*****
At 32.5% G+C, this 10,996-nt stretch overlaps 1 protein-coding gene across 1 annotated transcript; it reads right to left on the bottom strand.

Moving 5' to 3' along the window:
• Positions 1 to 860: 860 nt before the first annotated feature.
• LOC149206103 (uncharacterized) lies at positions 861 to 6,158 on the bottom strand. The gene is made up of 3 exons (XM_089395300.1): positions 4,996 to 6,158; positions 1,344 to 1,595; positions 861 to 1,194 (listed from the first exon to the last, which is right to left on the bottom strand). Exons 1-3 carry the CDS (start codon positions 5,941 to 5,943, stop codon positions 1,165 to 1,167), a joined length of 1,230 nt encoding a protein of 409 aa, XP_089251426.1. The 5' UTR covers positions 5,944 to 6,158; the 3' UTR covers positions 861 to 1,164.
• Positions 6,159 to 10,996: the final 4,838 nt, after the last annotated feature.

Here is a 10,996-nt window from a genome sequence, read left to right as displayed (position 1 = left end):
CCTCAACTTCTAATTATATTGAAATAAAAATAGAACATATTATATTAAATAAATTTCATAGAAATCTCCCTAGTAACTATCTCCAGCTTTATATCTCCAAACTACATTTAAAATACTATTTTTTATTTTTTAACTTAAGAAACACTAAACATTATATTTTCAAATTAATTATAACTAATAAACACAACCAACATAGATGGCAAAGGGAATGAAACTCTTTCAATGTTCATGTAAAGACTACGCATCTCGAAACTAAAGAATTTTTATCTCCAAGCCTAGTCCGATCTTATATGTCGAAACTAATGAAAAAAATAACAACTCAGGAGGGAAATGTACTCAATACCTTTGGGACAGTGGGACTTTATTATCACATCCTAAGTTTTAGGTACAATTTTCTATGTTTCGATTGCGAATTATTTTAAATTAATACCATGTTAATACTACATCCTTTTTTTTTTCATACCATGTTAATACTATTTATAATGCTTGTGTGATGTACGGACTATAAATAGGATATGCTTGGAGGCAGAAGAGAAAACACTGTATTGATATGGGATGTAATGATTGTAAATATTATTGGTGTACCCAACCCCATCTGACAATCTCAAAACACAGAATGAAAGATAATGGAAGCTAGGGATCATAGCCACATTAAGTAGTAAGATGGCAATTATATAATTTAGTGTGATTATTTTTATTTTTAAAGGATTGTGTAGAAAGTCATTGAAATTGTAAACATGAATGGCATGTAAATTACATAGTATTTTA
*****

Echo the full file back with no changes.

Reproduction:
At 32.5% G+C, this 10,996-nt stretch overlaps 1 protein-coding gene across 1 annotated transcript; it reads right to left on the bottom strand.

Moving 5' to 3' along the window:
• Positions 1 to 860: 860 nt before the first annotated feature.
• LOC149206103 (uncharacterized) lies at positions 861 to 6,158 on the bottom strand. The gene is made up of 3 exons (XM_089395300.1): positions 4,996 to 6,158; positions 1,344 to 1,595; positions 861 to 1,194 (listed from the first exon to the last, which is right to left on the bottom strand). Exons 1-3 carry the CDS (start codon positions 5,941 to 5,943, stop codon positions 1,165 to 1,167), a joined length of 1,230 nt encoding a protein of 409 aa, XP_089251426.1. The 5' UTR covers positions 5,944 to 6,158; the 3' UTR covers positions 861 to 1,164.
• Positions 6,159 to 10,996: the final 4,838 nt, after the last annotated feature.

Here is a 10,996-nt window from a genome sequence, read left to right as displayed (position 1 = left end):
CCTCAACTTCTAATTATATTGAAATAAAAATAGAACATATTATATTAAATAAATTTCATAGAAATCTCCCTAGTAACTATCTCCAGCTTTATATCTCCAAACTACATTTAAAATACTATTTTTTATTTTTTAACTTAAGAAACACTAAACATTATATTTTCAAATTAATTATAACTAATAAACACAACCAACATAGATGGCAAAGGGAATGAAACTCTTTCAATGTTCATGTAAAGACTACGCATCTCGAAACTAAAGAATTTTTATCTCCAAGCCTAGTCCGATCTTATATGTCGAAACTAATGAAAAAAATAACAACTCAGGAGGGAAATGTACTCAATACCTTTGGGACAGTGGGACTTTATTATCACATCCTAAGTTTTAGGTACAATTTTCTATGTTTCGATTGCGAATTATTTTAAATTAATACCATGTTAATACTACATCCTTTTTTTTTTCATACCATGTTAATACTATTTATAATGCTTGTGTGATGTACGGACTATAAATAGGATATGCTTGGAGGCAGAAGAGAAAACACTGTATTGATATGGGATGTAATGATTGTAAATATTATTGGTGTACCCAACCCCATCTGACAATCTCAAAACACAGAATGAAAGATAATGGAAGCTAGGGATCATAGCCACATTAAGTAGTAAGATGGCAATTATATAATTTAGTGTGATTATTTTTATTTTTAAAGGATTGTGTAGAAAGTCATTGAAATTGTAAACATGAATGGCATGTAAATTACATAGTATTTTA